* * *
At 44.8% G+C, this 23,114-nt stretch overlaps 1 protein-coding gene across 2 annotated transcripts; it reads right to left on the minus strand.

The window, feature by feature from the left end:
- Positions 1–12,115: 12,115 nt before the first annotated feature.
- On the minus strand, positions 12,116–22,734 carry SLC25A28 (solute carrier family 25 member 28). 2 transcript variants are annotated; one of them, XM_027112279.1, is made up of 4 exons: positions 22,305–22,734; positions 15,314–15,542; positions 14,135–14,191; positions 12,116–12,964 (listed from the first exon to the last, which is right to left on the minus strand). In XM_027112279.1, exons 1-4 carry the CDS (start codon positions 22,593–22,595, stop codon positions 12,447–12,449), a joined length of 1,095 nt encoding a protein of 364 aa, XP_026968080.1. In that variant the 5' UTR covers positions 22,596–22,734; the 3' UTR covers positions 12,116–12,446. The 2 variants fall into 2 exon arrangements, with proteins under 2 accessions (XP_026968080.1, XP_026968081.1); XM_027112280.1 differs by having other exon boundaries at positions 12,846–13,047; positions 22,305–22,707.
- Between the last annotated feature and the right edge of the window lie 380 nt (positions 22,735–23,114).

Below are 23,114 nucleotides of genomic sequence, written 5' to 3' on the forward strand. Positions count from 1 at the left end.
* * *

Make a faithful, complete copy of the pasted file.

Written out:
At 44.8% G+C, this 23,114-nt stretch overlaps 1 protein-coding gene across 2 annotated transcripts; it reads right to left on the minus strand.

The window, feature by feature from the left end:
- Positions 1–12,115: 12,115 nt before the first annotated feature.
- On the minus strand, positions 12,116–22,734 carry SLC25A28 (solute carrier family 25 member 28). 2 transcript variants are annotated; one of them, XM_027112279.1, is made up of 4 exons: positions 22,305–22,734; positions 15,314–15,542; positions 14,135–14,191; positions 12,116–12,964 (listed from the first exon to the last, which is right to left on the minus strand). In XM_027112279.1, exons 1-4 carry the CDS (start codon positions 22,593–22,595, stop codon positions 12,447–12,449), a joined length of 1,095 nt encoding a protein of 364 aa, XP_026968080.1. In that variant the 5' UTR covers positions 22,596–22,734; the 3' UTR covers positions 12,116–12,446. The 2 variants fall into 2 exon arrangements, with proteins under 2 accessions (XP_026968080.1, XP_026968081.1); XM_027112280.1 differs by having other exon boundaries at positions 12,846–13,047; positions 22,305–22,707.
- Between the last annotated feature and the right edge of the window lie 380 nt (positions 22,735–23,114).

Below are 23,114 nucleotides of genomic sequence, written 5' to 3' on the forward strand. Positions count from 1 at the left end.